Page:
Summary: Continuing with the theme of faith, Lewis creates a number of characters that model different kinds of faith.
Dear Church Leader,
As a life-long C.S. Lewis fan, and a pastor for twenty-five years, I am excited not only about the wholesome entertainment value of the second film in the Chronicles of Narnia series, but also about the tool the film can be for churches and ministries. I’ve been told that the awareness level of Prince Caspian is running over 95%, which means that over 9 out of 10 people you run into, whether in church, or on the street, know about the movie. What an incredible opportunity to use something as much fun as a great film to enhance your ministry!
I have been asked to point out several of the most relevant spiritual themes in the film that might be used for messages, discussions, small group interaction, or other creative ideas. Here is the third of four:
Message Three: Three Kinds of "People."
Continuing with the theme of faith, Lewis creates a number of characters that model different kinds of faith. Three prominent characters that can be used to teach the lesson of faith through the film are Trumpkin, Trufflehunter, and Nikabrk. They are models of three kinds of people that we can find everyday in almost every situation and circumstance. Trumpkin the Dwarf is the resident doubter. He doesn’t know what to do with the old stories. At first, he doesn’t know what to do with the "kings and queens of old" who show up at the summoning of Susan’s horn, but are children. Trumpkin "follows the facts." His faith begins to grow. He eventually comes to full faith when he meets Aslan. This event takes place earlier in the book than in the film, but he is a great character. Many people in the world are a great deal like Trumpkin.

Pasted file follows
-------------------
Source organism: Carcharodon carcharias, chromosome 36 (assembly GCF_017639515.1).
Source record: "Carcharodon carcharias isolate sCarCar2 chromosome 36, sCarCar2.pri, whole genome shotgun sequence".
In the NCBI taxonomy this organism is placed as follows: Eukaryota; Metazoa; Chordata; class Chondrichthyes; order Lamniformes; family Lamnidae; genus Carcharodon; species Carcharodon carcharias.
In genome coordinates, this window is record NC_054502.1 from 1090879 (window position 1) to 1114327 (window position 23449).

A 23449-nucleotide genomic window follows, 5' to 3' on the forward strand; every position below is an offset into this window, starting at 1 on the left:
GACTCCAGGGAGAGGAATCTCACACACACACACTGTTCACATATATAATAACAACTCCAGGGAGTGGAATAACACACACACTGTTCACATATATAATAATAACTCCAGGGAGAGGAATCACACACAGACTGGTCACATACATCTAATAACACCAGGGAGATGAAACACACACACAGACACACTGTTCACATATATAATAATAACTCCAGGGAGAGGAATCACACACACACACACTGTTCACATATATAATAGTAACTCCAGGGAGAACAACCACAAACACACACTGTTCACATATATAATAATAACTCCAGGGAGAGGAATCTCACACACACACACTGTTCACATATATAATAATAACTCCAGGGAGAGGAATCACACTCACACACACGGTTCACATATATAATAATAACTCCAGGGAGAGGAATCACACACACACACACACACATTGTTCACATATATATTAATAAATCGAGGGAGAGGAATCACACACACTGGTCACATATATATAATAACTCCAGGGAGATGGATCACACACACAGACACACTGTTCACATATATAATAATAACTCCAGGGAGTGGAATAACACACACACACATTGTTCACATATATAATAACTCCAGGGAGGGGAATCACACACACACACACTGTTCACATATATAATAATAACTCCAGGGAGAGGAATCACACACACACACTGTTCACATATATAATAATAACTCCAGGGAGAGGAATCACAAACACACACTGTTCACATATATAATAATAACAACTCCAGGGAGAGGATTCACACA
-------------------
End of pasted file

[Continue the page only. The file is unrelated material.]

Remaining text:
Nikabrik the Dwarf is the hard-core unbeliever. If he had his way, they would have put Caspian to death when he, Trumpkin, and Trufflehunter first rescued him. Nikabrik is also like a great many people in the world today. He doesn’t believe in Aslan, but he does believe in the power of the supernatural. When the Pevensies and Caspian face defeat, he suggests using the power that kept Aslan at bay for a hundred years; i.e., the power of witchcraft.
At the opposite side of the faith spectrum we find Trufflehunter the Badger. He is a true believer. He has complete faith that Aslan will show up and win the day. In the end, he is the one who is correct. His faith doesn’t waver, and he becomes a source of encouragement and motivation when things look bleak. The three characters can be a great illustration of faith in the modern world.